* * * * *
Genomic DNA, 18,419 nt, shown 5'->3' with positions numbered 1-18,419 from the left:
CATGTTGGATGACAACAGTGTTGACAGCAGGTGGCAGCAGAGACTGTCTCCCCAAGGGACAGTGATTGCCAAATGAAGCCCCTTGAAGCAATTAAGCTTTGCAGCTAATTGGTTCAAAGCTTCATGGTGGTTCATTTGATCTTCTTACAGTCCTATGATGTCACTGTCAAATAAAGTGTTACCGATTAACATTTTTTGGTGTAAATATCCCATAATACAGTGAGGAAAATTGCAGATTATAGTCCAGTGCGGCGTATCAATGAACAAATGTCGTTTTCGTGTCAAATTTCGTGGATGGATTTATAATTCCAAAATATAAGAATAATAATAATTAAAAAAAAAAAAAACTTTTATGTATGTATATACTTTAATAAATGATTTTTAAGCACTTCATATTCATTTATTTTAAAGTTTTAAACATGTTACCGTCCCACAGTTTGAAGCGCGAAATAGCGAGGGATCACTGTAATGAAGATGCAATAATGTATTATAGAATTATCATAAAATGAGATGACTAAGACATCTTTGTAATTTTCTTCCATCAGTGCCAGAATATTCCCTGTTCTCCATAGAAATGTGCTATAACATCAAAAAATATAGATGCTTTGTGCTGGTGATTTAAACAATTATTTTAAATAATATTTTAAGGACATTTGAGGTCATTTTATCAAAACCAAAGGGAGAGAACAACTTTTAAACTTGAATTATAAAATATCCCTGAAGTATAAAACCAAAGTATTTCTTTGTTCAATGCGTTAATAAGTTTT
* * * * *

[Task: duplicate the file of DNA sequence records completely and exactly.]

Genomic DNA, 18,419 nt, shown 5'->3' with positions numbered 1-18,419 from the left:
CATGTTGGATGACAACAGTGTTGACAGCAGGTGGCAGCAGAGACTGTCTCCCCAAGGGACAGTGATTGCCAAATGAAGCCCCTTGAAGCAATTAAGCTTTGCAGCTAATTGGTTCAAAGCTTCATGGTGGTTCATTTGATCTTCTTACAGTCCTATGATGTCACTGTCAAATAAAGTGTTACCGATTAACATTTTTTGGTGTAAATATCCCATAATACAGTGAGGAAAATTGCAGATTATAGTCCAGTGCGGCGTATCAATGAACAAATGTCGTTTTCGTGTCAAATTTCGTGGATGGATTTATAATTCCAAAATATAAGAATAATAATAATTAAAAAAAAAAAAAACTTTTATGTATGTATATACTTTAATAAATGATTTTTAAGCACTTCATATTCATTTATTTTAAAGTTTTAAACATGTTACCGTCCCACAGTTTGAAGCGCGAAATAGCGAGGGATCACTGTAATGAAGATGCAATAATGTATTATAGAATTATCATAAAATGAGATGACTAAGACATCTTTGTAATTTTCTTCCATCAGTGCCAGAATATTCCCTGTTCTCCATAGAAATGTGCTATAACATCAAAAAATATAGATGCTTTGTGCTGGTGATTTAAACAATTATTTTAAATAATATTTTAAGGACATTTGAGGTCATTTTATCAAAACCAAAGGGAGAGAACAACTTTTAAACTTGAATTATAAAATATCCCTGAAGTATAAAACCAAAGTATTTCTTTGTTCAATGCGTTAATAAGTTTT